@ Scott – re your question about concept capture, I actually do it two ways. One is to just write a memo, the other, a more recent exploration, is a service called that lets you call in any thought, even a longer memo and they’ll then send it to you, post it for you or send it to friends for free. It’s actually great when you’re caught with nothing to record an idea but a basic cell phone

    @ Aaron – thanks for sharing your processes, I completely agree that technology can make you immensely more productive, it sure makes me. What

    I am talking about, though, is not productivity, but rather fundamental brain function over time, from memorization to creativity to the ability to handle complex processes, calculations and solve problems. You ability to do this requires you engage these processing “muscles” on a regular basis and I wonder whether technology is taking away some of that workout

  11. Steve Kinney says:

    Another thought occurred to me: I think that it is safe to say that we all read a whole lot more thanks to technology. It’s an improvement over television, certainly.

  12. Hi Jonathan! I’ve postponed getting a smartphone for a different reason: I don’t want to spend every waking hour checking my work email 🙂 But any phone kind of affects us: if my phone dies on me and I have an emergency, other than 112 (the local 911) I can’t remember any other number. But I guess the police won’t help if I forgot something at home and desperately needed, they won’t tell my mom I’ll be late because of traffic when visiting her, not because something bad happened etc. I used to know a lot of phone numbers by heart. No I rely on my phone and am helpless without it.

  13. I think the whole point of having technology work for us is so we can mentally move on to bigger and better things.

    Like in Star Trek; if all of the mundane task are handled, we should then be able to devote our brain power to “higher” goals and bigger thoughts.

    It’s the same argument used for the industrial revolution, mechanizing task were supposed to free our minds for greater things. By letting machines handle the routine, we were supposed to be free for great feats of creativity and usefullness.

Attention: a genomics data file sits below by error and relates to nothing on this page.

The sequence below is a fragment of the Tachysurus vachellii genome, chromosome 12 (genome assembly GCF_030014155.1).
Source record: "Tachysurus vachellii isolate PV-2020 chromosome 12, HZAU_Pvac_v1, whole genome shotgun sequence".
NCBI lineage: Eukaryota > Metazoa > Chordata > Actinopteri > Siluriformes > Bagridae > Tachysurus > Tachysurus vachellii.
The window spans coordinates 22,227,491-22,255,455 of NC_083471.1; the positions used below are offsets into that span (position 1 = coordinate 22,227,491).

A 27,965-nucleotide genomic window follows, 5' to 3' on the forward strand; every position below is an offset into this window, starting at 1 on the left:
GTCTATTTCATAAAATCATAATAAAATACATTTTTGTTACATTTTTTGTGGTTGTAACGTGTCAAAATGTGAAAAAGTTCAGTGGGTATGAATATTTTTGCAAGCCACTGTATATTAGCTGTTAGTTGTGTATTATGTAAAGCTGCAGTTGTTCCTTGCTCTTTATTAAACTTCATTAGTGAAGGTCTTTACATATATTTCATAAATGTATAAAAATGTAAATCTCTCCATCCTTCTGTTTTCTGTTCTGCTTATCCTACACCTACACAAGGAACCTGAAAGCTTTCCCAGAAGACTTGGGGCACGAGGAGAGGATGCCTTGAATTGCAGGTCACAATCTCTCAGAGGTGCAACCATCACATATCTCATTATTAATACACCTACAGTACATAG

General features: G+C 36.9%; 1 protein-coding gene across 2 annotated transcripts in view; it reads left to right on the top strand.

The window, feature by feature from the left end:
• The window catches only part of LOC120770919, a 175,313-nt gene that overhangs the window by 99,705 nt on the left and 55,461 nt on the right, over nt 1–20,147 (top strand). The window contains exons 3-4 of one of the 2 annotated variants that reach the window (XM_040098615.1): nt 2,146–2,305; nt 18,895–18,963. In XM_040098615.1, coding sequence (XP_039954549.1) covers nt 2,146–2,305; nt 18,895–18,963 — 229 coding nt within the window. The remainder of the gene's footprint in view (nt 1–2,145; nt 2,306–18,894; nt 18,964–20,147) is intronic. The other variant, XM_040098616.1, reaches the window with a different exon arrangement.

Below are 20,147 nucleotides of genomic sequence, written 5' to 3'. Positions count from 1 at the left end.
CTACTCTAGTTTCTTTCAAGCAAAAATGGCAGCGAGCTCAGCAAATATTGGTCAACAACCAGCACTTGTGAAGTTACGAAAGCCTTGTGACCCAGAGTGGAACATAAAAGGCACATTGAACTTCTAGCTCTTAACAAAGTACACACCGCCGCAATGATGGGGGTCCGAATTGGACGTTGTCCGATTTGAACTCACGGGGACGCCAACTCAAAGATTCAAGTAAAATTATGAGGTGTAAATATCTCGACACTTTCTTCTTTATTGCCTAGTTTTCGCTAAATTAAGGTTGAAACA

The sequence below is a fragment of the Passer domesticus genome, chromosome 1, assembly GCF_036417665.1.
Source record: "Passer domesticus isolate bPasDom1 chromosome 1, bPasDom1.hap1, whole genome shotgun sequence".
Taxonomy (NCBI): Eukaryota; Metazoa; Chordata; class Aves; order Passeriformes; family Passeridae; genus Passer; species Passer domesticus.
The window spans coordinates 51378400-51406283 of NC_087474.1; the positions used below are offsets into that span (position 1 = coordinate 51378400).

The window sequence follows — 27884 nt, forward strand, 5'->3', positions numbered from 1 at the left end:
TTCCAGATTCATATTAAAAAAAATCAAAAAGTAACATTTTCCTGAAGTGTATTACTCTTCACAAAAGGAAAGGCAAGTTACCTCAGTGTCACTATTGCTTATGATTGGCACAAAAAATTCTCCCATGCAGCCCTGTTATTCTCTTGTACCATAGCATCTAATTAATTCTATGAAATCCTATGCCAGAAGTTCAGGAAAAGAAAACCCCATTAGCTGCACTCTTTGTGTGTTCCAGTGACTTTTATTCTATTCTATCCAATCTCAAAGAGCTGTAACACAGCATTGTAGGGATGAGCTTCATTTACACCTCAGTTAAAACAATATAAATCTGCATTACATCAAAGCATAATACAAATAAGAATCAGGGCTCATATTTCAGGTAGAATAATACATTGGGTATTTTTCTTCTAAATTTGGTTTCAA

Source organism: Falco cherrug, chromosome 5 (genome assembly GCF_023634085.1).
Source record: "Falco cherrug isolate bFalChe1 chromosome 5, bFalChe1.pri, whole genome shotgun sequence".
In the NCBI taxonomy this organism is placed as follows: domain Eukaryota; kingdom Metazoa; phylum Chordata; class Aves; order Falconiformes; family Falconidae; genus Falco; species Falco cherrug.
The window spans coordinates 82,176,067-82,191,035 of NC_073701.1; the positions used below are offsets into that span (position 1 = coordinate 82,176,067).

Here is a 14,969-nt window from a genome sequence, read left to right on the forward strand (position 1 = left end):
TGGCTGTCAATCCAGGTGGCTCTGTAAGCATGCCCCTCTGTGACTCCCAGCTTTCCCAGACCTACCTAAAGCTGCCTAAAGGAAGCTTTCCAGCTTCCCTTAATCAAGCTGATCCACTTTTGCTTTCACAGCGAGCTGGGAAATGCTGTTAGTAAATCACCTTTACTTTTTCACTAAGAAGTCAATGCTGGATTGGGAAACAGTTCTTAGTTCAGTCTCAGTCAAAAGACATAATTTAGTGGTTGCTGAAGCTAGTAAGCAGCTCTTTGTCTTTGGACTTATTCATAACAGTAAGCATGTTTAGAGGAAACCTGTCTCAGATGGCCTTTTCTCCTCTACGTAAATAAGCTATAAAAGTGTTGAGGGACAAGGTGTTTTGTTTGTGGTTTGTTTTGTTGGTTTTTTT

‘Course, it hasn’t exactly worked out that way since most people are hard pressed to figure out anything useful, important or productive to do with all of that free time and free mental space. 😉

  14. […] Jonathan Fields has brought an interesting question to my (and your) attention: are smartphones actually making us dumber? It appears they are. I for one, if deprived of my phone, would be unable to contact any of my relatives or close friends. […]

  15. Justin says:

    I don’t know why, but I am kind of spiteful toward today’s rising technology. I think it makes things too simple, and you’re right, it is not good for our brains. That’s a good idea, to write down things with your hand instead of typing. That’s also a great thing to do because you remember things you write better.

  16. Dana Seilhan says:

    It makes sense. I know I’ve read things over the years about the difference in mental processing capability between people from oral cultures and people from literate cultures–if you have to remember the story to pass it down, you remember things a lot better. Whereas if you write the information down and externalize it to paper, there’s no need to remember it. So it makes sense that using electronic data storage devices has a similar effect.

    But I already get ditzy and forget stuff if I don’t write it down. Still, it’s probably better to write it out on paper in case my electronic device suffers a glitch…

  17. I can’t remember what I am supposed to comment on.

  18. Although I don’t know the answer to whether smart phones make people dumber… I’ve always wondered whether they make people more or less social. On the one hand, you’re constantly connected to everyone, answering emails 24/7/365, blogging when any thought pops into your mind, etc. On the other hand, how often do people find themselves out at the bar with friends, sending emails and ignoring the real conversation right in front of them? Or, whats the point of going to a ballgame or a concert with friends if you’re just going to work the entire time?

  19. Peter Kwok says:

    I agree with Aaron’s comments that these devices and technology are suppose to free us from the simple mundane tasks so we can reserve our energy and brainpower to wrestle with concepts and creating new ideas. I think that having technology handle the simple tasks (to-do list, phone numbers, the big 4 Jonathan mentioned) isn’t a bad thing because they probably didn’t enhance your brain beyond that particular skill (i.e memorizing phone numbers makes you better at memorizing 3-3-4 number sequences)and they take up your mental RAM (David Allen uses a term like that)

    Many have touched on it but I agree technology has opened us up to a lot more information and stimulating ideas so there is potential to make us smarter… however most are stuck in a cycle of devoting attention and focus to “instant stuff” (checking email, blog updates, twitter, etc)

    One thing I was thinking about was writing by hand. I think there is a unique feel and experience you get from writing by hand that is different from the keyboard. Maybe the slower speed and having to coordinate each curve and line in your brain triggers something different… but there does seem to be a deeper connection with your thoughts when writing on paper.